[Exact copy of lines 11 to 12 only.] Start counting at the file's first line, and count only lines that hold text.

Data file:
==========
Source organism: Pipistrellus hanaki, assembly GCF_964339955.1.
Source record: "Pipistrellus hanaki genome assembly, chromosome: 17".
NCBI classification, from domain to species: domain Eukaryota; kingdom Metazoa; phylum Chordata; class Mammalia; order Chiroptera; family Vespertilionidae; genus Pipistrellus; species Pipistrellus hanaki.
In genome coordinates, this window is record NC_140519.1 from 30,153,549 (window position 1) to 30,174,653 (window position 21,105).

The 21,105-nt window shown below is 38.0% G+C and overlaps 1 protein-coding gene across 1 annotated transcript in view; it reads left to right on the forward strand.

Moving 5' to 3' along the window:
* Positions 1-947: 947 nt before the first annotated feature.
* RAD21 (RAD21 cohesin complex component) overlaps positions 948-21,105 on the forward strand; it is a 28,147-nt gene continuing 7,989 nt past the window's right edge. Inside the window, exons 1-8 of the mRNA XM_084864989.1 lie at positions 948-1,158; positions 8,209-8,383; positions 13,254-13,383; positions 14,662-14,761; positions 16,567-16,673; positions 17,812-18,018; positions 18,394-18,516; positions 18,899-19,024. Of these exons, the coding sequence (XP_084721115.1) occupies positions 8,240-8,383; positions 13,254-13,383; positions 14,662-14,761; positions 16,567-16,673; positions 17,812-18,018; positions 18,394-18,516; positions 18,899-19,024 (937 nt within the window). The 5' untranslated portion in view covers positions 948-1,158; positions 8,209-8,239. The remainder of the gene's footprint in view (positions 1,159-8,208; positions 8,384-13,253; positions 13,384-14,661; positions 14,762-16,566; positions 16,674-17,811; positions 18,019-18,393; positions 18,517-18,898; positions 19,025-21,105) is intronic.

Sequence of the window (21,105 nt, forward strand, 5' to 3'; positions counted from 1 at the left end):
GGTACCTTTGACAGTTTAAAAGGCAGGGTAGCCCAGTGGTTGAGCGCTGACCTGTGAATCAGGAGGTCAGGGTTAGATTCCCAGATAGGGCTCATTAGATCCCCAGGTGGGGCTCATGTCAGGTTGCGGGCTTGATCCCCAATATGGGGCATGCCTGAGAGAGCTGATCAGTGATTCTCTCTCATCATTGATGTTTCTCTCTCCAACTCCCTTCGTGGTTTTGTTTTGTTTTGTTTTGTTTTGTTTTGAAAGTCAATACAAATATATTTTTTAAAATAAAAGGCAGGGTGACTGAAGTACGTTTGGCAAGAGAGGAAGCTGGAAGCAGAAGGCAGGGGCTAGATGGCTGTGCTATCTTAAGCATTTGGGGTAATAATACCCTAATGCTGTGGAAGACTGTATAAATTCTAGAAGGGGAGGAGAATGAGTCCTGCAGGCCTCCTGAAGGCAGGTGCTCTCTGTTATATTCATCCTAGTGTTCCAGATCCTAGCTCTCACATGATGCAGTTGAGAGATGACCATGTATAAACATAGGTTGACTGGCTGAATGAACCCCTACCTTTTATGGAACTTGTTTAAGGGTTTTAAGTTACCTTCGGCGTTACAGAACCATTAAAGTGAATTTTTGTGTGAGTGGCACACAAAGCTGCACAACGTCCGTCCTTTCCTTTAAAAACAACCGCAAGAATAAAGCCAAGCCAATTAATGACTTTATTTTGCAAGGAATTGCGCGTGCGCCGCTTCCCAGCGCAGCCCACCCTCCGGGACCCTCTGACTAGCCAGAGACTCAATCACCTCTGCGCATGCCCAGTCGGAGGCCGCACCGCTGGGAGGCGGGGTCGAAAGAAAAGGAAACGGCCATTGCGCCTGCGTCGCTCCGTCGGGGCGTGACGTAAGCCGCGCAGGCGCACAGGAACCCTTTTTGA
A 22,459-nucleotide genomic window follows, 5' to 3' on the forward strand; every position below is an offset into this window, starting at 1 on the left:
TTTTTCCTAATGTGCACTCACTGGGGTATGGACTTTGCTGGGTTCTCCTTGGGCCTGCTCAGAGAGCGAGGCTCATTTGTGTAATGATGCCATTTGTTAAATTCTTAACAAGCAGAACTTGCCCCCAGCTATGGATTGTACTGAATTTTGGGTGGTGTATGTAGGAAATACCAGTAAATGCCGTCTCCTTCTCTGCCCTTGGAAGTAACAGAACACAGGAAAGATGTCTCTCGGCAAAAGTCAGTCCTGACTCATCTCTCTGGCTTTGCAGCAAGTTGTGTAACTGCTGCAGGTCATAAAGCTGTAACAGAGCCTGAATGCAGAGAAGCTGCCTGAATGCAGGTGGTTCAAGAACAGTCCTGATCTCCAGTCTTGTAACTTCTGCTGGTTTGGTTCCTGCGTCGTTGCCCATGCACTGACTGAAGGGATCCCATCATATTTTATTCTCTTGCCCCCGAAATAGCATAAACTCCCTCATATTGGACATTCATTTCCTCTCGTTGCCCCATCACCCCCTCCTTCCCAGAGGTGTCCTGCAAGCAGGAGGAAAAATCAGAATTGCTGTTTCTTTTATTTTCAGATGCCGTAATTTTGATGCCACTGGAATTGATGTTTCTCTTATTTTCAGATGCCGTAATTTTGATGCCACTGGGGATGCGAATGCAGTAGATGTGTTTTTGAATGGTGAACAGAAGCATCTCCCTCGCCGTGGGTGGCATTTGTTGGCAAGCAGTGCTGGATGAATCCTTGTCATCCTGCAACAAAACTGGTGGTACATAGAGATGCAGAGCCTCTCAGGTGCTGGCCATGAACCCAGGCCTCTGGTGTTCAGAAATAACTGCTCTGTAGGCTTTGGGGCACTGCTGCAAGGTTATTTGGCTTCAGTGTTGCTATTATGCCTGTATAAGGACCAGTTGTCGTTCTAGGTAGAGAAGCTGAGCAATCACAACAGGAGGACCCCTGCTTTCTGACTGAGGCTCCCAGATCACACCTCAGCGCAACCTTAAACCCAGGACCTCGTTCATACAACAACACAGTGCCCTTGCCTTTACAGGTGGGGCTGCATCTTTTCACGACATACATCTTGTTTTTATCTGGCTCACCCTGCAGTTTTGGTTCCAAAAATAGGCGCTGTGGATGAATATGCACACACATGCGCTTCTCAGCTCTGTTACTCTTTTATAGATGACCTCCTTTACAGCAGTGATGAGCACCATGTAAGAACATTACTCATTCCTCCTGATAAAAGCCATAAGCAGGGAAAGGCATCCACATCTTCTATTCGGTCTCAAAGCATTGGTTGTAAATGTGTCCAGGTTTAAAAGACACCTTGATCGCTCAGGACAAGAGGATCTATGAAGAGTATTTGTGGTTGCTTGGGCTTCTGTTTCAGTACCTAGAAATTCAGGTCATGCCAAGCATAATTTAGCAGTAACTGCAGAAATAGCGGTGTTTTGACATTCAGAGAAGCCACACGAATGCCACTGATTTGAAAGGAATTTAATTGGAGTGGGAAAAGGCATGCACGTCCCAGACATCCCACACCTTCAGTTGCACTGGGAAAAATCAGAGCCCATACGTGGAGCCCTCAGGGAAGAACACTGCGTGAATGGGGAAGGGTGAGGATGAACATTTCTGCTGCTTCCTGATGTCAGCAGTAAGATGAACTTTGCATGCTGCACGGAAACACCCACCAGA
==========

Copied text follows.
A 22,459-nucleotide genomic window follows, 5' to 3' on the forward strand; every position below is an offset into this window, starting at 1 on the left:
TTTTTCCTAATGTGCACTCACTGGGGTATGGACTTTGCTGGGTTCTCCTTGGGCCTGCTCAGAGAGCGAGGCTCATTTGTGTAATGATGCCATTTGTTAAATTCTTAACAAGCAGAACTTGCCCCCAGCTATGGATTGTACTGAATTTTGGGTGGTGTATGTAGGAAATACCAGTAAATGCCGTCTCCTTCTCTGCCCTTGGAAGTAACAGAACACAGGAAAGATGTCTCTCGGCAAAAGTCAGTCCTGACTCATCTCTCTGGCTTTGCAGCAAGTTGTGTAACTGCTGCAGGTCATAAAGCTGTAACAGAGCCTGAATGCAGAGAAGCTGCCTGAATGCAGGTGGTTCAAGAACAGTCCTGATCTCCAGTCTTGTAACTTCTGCTGGTTTGGTTCCTGCGTCGTTGCCCATGCACTGACTGAAGGGATCCCATCATATTTTATTCTCTTGCCCCCGAAATAGCATAAACTCCCTCATATTGGACATTCATTTCCTCTCGTTGCCCCATCACCCCCTCCTTCCCAGAGGTGTCCTGCAAGCAGGAGGAAAAATCAGAATTGCTGTTTCTTTTATTTTCAGATGCCGTAATTTTGATGCCACTGGAATTGATGTTTCTCTTATTTTCAGATGCCGTAATTTTGATGCCACTGGGGATGCGAATGCAGTAGATGTGTTTTTGAATGGTGAACAGAAGCATCTCCCTCGCCGTGGGTGGCATTTGTTGGCAAGCAGTGCTGGATGAATCCTTGTCATCCTGCAACAAAACTGGTGGTACATAGAGATGCAGAGCCTCTCAGGTGCTGGCCATGAACCCAGGCCTCTGGTGTTCAGAAATAACTGCTCTGTAGGCTTTGGGGCACTGCTGCAAGGTTATTTGGCTTCAGTGTTGCTATTATGCCTGTATAAGGACCAGTTGTCGTTCTAGGTAGAGAAGCTGAGCAATCACAACAGGAGGACCCCTGCTTTCTGACTGAGGCTCCCAGATCACACCTCAGCGCAACCTTAAACCCAGGACCTCGTTCATACAACAACACAGTGCCCTTGCCTTTACAGGTGGGGCTGCATCTTTTCACGACATACATCTTGTTTTTATCTGGCTCACCCTGCAGTTTTGGTTCCAAAAATAGGCGCTGTGGATGAATATGCACACACATGCGCTTCTCAGCTCTGTTACTCTTTTATAGATGACCTCCTTTACAGCAGTGATGAGCACCATGTAAGAACATTACTCATTCCTCCTGATAAAAGCCATAAGCAGGGAAAGGCATCCACATCTTCTATTCGGTCTCAAAGCATTGGTTGTAAATGTGTCCAGGTTTAAAAGACACCTTGATCGCTCAGGACAAGAGGATCTATGAAGAGTATTTGTGGTTGCTTGGGCTTCTGTTTCAGTACCTAGAAATTCAGGTCATGCCAAGCATAATTTAGCAGTAACTGCAGAAATAGCGGTGTTTTGACATTCAGAGAAGCCACACGAATGCCACTGATTTGAAAGGAATTTAATTGGAGTGGGAAAAGGCATGCACGTCCCAGACATCCCACACCTTCAGTTGCACTGGGAAAAATCAGAGCCCATACGTGGAGCCCTCAGGGAAGAACACTGCGTGAATGGGGAAGGGTGAGGATGAACATTTCTGCTGCTTCCTGATGTCAGCAGTAAGATGAACTTTGCATGCTGCACGGAAACACCCACCAGA